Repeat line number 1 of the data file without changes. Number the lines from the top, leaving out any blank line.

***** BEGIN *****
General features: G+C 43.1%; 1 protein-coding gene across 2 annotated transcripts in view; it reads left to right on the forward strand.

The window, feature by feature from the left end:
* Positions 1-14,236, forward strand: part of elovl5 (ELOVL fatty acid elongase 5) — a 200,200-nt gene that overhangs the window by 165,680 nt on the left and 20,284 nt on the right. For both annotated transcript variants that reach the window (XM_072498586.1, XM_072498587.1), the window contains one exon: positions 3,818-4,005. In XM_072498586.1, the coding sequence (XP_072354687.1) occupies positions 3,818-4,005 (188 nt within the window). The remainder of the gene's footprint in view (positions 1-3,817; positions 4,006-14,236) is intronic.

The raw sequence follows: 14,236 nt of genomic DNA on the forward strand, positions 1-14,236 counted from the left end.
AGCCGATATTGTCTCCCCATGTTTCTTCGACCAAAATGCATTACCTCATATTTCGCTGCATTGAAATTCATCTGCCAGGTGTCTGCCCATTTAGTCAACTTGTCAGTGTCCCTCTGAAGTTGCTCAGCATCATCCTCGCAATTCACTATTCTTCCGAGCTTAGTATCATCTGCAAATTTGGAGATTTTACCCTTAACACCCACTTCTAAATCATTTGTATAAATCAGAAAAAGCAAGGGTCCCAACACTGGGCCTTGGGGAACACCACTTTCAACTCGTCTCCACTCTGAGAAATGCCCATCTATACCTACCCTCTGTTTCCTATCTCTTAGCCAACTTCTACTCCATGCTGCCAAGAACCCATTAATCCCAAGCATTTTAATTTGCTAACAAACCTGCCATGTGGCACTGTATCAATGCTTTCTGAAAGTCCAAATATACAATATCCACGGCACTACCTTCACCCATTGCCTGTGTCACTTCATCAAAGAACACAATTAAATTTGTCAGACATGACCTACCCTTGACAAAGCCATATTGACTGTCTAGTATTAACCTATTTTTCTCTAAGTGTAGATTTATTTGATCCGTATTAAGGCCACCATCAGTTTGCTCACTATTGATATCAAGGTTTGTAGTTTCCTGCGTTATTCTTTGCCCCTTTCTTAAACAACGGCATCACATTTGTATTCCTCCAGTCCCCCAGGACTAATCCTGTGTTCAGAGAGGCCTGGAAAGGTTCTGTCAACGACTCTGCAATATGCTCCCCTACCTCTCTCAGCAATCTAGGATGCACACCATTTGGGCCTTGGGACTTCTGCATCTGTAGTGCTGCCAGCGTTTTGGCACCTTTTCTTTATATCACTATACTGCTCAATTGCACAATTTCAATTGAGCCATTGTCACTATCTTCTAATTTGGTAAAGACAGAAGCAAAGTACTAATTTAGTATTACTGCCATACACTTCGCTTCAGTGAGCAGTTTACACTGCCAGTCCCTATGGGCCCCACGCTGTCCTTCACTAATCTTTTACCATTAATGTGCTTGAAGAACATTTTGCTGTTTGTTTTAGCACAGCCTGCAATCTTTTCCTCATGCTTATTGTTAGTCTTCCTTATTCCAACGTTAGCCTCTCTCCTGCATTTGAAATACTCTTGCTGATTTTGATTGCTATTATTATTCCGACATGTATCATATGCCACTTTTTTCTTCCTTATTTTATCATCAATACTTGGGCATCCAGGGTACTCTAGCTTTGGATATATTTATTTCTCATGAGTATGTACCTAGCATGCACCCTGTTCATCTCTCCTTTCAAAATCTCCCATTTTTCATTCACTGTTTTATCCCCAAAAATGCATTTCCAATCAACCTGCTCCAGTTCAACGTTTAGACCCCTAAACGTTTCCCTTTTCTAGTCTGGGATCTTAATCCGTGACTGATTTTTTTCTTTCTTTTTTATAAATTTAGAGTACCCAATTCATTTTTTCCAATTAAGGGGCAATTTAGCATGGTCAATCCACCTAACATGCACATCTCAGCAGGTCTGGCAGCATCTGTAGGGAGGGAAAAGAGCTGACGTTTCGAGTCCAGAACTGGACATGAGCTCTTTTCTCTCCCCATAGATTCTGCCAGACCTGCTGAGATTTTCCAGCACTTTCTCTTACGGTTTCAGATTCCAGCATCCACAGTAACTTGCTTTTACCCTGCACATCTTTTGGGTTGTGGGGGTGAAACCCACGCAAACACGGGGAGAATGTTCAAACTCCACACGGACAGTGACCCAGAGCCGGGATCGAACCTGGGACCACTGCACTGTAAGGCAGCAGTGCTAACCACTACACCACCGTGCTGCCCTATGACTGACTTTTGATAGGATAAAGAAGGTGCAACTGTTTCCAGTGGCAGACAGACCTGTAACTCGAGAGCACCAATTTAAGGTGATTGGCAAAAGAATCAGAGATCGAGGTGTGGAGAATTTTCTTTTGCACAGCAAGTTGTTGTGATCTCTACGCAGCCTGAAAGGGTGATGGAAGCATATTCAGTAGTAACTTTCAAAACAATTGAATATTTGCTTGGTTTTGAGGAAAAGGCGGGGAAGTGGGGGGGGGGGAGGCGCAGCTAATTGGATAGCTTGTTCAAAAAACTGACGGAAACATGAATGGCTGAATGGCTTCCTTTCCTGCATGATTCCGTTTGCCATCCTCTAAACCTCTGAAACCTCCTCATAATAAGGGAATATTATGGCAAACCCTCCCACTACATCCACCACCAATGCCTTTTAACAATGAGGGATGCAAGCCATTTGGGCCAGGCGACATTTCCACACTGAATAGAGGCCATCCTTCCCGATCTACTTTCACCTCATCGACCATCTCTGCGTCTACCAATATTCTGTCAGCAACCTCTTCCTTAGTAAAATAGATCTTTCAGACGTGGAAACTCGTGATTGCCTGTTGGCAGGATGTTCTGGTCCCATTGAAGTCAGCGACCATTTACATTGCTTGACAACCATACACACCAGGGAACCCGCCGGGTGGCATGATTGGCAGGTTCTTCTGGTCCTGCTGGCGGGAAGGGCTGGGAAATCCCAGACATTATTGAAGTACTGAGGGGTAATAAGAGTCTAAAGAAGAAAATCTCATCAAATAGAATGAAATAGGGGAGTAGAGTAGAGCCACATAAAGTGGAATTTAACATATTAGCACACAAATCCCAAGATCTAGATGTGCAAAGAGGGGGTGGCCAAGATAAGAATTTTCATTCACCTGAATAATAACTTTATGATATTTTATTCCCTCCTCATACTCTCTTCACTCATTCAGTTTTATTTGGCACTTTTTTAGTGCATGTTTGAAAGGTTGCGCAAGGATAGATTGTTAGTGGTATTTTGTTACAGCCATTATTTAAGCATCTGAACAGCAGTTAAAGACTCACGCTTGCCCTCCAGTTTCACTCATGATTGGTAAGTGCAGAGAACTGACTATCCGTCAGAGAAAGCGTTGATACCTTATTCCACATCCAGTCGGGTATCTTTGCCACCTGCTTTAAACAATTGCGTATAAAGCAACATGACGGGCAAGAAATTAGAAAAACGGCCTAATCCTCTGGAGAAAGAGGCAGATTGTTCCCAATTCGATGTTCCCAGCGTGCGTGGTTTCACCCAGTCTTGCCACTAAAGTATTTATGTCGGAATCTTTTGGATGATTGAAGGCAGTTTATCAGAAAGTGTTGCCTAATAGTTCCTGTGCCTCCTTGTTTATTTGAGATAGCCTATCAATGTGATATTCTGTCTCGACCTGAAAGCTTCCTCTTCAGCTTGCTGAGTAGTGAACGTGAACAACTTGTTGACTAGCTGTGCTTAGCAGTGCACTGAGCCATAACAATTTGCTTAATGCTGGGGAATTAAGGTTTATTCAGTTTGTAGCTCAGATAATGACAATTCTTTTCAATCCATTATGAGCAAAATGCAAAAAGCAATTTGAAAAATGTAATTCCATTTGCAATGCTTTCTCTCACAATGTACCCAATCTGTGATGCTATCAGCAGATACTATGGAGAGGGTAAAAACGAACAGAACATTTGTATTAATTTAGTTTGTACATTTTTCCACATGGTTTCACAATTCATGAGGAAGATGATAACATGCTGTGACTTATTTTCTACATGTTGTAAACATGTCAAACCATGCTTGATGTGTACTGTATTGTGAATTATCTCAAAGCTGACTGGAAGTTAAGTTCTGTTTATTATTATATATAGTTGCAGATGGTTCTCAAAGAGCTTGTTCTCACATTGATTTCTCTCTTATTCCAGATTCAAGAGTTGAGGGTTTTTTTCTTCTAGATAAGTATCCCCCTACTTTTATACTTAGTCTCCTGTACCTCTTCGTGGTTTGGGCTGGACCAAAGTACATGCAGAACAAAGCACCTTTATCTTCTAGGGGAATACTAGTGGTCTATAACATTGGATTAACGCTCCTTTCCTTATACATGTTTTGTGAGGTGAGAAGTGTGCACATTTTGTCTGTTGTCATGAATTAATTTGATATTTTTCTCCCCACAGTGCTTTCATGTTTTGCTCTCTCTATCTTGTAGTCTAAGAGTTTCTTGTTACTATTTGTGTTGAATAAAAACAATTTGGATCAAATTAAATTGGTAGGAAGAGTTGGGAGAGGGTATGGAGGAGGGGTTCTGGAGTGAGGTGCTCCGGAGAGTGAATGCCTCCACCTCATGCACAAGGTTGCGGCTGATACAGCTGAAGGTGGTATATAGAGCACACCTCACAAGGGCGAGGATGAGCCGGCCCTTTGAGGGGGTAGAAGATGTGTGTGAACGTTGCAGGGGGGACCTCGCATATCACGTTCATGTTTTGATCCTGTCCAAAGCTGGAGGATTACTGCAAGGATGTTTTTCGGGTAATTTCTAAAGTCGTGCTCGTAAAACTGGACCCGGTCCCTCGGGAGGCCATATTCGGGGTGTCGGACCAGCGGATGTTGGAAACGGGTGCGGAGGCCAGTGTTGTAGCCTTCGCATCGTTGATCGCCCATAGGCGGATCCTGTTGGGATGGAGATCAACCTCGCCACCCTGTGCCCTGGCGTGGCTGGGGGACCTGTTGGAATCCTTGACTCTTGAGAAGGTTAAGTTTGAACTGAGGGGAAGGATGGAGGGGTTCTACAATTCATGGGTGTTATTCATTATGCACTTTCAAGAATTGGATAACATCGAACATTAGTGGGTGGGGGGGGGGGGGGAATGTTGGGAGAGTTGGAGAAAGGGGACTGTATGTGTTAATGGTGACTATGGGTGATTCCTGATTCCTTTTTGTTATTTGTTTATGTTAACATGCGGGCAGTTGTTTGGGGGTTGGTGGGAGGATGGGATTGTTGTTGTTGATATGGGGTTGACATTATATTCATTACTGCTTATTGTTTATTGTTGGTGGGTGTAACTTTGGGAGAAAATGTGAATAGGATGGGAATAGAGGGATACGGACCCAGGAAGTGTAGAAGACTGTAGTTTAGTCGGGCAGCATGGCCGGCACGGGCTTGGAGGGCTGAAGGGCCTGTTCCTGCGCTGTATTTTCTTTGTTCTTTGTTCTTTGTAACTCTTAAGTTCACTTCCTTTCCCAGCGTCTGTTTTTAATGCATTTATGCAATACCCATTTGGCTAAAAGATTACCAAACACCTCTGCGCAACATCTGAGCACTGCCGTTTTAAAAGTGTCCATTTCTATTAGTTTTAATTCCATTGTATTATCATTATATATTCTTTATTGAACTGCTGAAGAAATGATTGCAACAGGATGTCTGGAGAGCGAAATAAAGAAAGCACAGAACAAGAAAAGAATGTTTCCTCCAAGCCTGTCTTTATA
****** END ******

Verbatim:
General features: G+C 43.1%; 1 protein-coding gene across 2 annotated transcripts in view; it reads left to right on the forward strand.